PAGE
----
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2012/13 450 SXF SAG

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What race sag and fork drop have you found to work best for balanced turning both standing up and sitting down.

I have 20/100 with forks at the top of the clamps, but am still experiencing oversteer.

Someone mentioned that the new frame might like 25/105 better.

I've tried sliding the forks up in the clamps, and it just gets worse.

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the 2012 and 2013 are 2 different animals . That said I always run 109-112 rear sag. If I have too much oversteer and moving the tubes doesn't help, I simply reduce fork preload

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the 2012 and 2013 are 2 different animals . That said I always run 109-112 rear sag. If I have too much oversteer and moving the tubes doesn't help, I simply reduce fork preload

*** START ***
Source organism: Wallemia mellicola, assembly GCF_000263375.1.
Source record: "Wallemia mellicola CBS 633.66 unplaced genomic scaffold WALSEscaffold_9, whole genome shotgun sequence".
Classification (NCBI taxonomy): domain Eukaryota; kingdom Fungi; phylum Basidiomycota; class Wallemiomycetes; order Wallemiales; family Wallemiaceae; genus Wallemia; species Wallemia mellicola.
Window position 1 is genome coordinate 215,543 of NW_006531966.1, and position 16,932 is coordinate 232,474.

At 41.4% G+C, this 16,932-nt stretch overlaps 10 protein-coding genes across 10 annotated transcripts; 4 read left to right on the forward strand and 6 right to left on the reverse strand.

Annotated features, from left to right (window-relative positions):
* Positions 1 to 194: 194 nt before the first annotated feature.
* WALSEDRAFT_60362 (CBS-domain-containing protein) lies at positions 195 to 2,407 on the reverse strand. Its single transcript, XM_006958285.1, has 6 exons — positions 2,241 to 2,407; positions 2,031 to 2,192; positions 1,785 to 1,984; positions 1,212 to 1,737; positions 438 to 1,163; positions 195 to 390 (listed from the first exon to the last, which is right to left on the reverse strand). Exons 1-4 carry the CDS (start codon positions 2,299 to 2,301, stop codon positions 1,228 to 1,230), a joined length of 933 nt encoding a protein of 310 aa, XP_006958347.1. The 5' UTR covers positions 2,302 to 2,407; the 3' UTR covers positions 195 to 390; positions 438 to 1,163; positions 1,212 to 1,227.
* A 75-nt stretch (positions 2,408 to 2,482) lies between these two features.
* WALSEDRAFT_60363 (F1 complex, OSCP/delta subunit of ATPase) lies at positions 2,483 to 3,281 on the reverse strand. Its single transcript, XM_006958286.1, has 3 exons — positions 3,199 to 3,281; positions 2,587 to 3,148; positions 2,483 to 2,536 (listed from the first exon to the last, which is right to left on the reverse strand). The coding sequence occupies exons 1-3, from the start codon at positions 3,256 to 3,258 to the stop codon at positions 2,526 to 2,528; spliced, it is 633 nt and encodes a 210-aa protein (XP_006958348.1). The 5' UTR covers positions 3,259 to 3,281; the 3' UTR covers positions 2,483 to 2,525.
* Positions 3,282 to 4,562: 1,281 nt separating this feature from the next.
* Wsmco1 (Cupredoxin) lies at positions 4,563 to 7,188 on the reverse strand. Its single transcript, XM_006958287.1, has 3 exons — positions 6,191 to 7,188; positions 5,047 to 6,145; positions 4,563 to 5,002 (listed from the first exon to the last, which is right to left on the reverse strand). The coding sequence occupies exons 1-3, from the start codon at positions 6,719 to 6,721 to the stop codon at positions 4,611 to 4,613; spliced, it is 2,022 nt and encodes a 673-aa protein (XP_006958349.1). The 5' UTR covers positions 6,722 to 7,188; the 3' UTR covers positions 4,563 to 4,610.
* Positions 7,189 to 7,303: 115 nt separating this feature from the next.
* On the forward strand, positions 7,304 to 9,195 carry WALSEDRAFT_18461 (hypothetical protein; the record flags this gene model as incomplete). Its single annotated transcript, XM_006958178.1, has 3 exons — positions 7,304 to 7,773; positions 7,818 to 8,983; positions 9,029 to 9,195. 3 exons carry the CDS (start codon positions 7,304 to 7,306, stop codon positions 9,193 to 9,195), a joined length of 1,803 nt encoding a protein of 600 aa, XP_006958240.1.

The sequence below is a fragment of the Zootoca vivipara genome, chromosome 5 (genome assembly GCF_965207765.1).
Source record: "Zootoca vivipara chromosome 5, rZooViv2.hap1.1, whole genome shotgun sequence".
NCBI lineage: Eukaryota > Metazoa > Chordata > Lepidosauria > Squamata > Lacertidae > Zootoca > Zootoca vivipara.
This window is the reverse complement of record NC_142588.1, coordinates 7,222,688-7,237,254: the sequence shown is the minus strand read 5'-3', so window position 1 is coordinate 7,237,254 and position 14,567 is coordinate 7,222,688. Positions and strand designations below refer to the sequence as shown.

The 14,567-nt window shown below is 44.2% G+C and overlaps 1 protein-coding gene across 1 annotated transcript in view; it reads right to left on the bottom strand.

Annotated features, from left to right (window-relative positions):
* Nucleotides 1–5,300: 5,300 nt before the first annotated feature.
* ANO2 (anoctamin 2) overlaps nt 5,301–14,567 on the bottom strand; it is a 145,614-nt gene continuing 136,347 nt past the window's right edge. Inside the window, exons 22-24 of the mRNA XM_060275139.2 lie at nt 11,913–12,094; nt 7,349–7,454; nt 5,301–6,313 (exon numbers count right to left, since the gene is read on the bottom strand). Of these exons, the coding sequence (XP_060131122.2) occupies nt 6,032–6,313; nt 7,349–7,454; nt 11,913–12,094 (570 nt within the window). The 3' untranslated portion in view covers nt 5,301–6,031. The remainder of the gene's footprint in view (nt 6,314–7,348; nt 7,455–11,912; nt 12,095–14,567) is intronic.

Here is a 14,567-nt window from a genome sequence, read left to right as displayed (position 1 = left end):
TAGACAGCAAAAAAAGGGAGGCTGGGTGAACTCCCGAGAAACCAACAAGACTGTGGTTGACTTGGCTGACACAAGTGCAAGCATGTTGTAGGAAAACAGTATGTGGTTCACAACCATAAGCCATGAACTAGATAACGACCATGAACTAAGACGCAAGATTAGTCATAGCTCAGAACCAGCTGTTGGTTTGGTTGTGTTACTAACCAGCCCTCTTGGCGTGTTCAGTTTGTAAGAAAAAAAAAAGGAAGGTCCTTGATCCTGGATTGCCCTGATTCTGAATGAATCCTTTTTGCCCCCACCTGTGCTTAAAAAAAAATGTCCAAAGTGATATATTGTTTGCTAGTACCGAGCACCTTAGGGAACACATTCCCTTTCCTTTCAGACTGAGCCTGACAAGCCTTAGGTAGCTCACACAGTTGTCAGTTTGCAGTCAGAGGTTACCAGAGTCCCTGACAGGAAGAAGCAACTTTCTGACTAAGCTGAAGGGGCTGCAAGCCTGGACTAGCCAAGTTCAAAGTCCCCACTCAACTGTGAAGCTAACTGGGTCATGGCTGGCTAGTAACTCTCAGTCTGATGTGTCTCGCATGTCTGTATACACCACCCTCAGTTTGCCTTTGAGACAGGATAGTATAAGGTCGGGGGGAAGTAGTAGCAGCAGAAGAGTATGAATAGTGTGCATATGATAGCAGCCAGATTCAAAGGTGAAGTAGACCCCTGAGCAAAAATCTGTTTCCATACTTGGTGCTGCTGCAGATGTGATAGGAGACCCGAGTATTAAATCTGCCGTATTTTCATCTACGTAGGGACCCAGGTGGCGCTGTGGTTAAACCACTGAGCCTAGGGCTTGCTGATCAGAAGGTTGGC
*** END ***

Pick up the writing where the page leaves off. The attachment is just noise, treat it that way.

2012 and 2013 are identical frames and suspension.

SXF forks do not have pre-load.

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2012 and 2013 are identical frames and suspension.

SXF forks do not have pre-load.

Actually, there were two different bikes made in 2012.

The actual 2012 450SXF is identical to the 2011 bike, with the double cam motor. About mid year, KTM released the "Dungy" bike, which is a homologation special and a whole new bike.

For 2013, KTM discontinued the double over head cam 450SXF and replaced it with the homologation special for obvious reasons. However, even the 2013 450SXF is highly modified over the 2012 homologation special. The new 2013 frame is entirely different, shares nothing in common with the 2013 frame. The down-tube is more rigidity in one direction and more flex in another direction, thanks to a design innovation which will eventually trickle down into the other bikes.

The WP forks have preload as well. If you buy the WP cap tool and have somewhere to carefully store the oil, its very easy to pop the forks apart and add/subtract preload. Every fork comes with 2 - 4 preload spacers, depending on the model. Those spacers are your "preload" and should be adjusted accordingly.